Alexander Grothendieck’s 80th birthday was this past March, and the September Notices of the AMS has several articles about his later years. There’s a long piece entitled Who is Grothendieck?, by Winfried Scharlau, who is writing a three-volume biography. The first volume (in German) is available here and mainly deals with the stories of his parents. The article contains the only pictures I’ve ever seen of the post 1970s Grothendieck and a wealth of information about his activities after leaving the mathematical research world.
The same issue contains a short piece Memories of Shourik, by Valentin Poenaru reminiscing about his friendship with Grothendieck during the 1960s. The most shocking thing in it to me was actually the part about Barry Mazur’s wife, who Poenaru describes as being only 17 when he met her living with Mazur at Bures-sur-Yvette.
Note added: Mazur’s biography here mentions just one wife, Grace Dane, a Harvard biology postdoc he married in 1960. If she was, as Poenaru claims, 17 in 62-63, that would have made her a 15 year-old postdoc when they married….
Finally, there’s a piece by Allyn Jackson about Grothendieck and the IHES, which is having its 50th birthday this year. Evidently Grothendieck has recently been in communication with the IHES:
Six months to the day before the start of the IHES anniversary celebration, Grothendieck wrote to the institute with a request for books. The IHES sent him the books as quickly as it could. But the exchange of letters between Grothendieck and the IHES administration culminated in his writing a furious “open letter” recounting his view of the exchange, which he took as deeply insulting towards him. He requested that copies of the open letter be sent to all members of the IHES Scientific Council and explicitly states that this letter is public (though he also says he will make no efforts on his own to publicize it). Having seen the open letter, I can say that it conveys an extreme outrage that indicates how difficult it would be to conduct reasonable communication with him.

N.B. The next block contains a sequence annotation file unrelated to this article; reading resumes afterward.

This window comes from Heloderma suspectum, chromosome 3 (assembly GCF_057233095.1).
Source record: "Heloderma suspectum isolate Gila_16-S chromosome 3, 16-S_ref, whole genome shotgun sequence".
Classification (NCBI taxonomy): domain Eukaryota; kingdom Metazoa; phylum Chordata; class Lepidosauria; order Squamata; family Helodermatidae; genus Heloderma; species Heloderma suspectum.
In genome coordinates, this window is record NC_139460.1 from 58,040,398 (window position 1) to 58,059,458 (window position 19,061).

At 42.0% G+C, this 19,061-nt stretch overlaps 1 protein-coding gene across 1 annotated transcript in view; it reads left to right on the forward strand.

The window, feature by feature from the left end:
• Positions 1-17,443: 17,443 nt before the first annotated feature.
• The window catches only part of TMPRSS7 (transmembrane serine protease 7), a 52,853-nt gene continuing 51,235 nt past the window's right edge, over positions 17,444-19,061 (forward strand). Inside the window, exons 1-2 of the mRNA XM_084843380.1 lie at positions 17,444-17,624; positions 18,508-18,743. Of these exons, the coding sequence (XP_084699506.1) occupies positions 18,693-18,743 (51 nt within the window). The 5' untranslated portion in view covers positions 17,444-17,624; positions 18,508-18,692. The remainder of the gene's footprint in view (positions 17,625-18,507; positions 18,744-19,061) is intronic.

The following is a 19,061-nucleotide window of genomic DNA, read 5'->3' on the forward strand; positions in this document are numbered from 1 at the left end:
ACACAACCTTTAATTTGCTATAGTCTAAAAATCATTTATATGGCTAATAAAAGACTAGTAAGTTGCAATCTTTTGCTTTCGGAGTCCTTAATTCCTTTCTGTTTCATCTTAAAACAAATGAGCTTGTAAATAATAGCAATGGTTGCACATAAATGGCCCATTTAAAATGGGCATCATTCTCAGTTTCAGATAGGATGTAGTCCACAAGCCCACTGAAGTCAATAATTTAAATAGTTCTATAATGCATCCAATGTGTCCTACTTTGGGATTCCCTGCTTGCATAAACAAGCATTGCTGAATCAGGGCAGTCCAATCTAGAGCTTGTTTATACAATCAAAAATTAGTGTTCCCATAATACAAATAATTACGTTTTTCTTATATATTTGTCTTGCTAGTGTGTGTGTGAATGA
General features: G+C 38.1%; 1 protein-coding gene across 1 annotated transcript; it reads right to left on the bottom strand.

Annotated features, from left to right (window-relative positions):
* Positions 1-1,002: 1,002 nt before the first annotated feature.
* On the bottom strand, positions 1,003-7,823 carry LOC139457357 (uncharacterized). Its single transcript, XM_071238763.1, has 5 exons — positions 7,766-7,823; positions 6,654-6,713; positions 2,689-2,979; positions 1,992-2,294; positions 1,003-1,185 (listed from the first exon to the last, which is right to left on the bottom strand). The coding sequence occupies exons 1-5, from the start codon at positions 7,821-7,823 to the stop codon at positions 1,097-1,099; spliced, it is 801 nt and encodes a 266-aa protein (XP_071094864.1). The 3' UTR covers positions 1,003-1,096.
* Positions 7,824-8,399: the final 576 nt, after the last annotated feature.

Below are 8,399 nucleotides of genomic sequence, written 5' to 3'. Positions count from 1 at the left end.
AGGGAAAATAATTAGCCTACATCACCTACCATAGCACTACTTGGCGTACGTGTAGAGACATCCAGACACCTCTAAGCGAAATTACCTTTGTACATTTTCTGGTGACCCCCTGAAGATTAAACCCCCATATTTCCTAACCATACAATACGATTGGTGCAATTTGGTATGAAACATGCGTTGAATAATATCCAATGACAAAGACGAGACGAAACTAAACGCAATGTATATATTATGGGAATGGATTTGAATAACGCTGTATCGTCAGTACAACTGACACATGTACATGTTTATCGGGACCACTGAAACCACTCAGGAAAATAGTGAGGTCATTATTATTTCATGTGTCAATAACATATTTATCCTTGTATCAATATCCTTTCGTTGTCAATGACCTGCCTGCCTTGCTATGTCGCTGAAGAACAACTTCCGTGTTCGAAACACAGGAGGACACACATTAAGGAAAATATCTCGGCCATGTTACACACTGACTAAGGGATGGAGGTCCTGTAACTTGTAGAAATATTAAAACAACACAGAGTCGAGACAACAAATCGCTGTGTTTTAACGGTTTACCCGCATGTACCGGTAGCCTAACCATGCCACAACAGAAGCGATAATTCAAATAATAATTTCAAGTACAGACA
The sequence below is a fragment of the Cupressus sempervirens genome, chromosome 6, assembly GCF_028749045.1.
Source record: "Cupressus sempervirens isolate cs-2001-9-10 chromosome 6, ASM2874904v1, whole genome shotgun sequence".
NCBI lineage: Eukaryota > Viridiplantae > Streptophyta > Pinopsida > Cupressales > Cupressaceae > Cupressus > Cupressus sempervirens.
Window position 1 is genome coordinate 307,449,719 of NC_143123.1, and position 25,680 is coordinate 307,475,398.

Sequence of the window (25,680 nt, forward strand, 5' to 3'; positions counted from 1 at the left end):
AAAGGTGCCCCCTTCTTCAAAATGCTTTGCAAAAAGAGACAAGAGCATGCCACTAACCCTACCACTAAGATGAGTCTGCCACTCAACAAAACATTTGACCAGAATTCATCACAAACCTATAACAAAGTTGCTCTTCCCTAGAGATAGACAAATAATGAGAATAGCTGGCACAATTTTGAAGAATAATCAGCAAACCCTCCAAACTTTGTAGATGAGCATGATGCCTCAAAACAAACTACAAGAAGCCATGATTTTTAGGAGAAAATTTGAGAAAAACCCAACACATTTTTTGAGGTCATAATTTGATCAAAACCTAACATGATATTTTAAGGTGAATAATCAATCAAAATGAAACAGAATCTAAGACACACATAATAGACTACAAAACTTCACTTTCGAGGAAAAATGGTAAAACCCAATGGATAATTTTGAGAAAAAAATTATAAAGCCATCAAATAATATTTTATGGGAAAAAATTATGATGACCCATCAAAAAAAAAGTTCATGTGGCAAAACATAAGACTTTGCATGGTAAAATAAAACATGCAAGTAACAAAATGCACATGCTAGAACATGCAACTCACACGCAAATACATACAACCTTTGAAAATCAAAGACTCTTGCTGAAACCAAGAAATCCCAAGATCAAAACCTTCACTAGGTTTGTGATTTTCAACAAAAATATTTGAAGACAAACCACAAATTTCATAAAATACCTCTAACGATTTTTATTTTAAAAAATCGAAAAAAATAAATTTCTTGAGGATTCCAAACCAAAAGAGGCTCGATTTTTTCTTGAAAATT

At the same time, the open letter reveals the vivid personal tie that Grothendieck clearly still feels to the IHES. The letter also reveals an isolated individual who is reaching out in the only way he is able. In one place he speaks of his open letter as being a letter of farewell (“adieu”) to a world with which he no longer has anything in common. He ends on a note of apocalyptic foreboding, saying “that the time is near when…this letter, this cry will be known by all. In a world of the living.” This cry does not seem to concern misunderstanding over his original request for books. Rather, it speaks of anguish in the heart of one of the great mathematicians of modern times.
The IHES is having Recoltes et Semailles, Grothendieck’s long meditation on mathematics and his withdrawal from it, published this summer. Articles about this are beginning to appear in the French press, see here and here.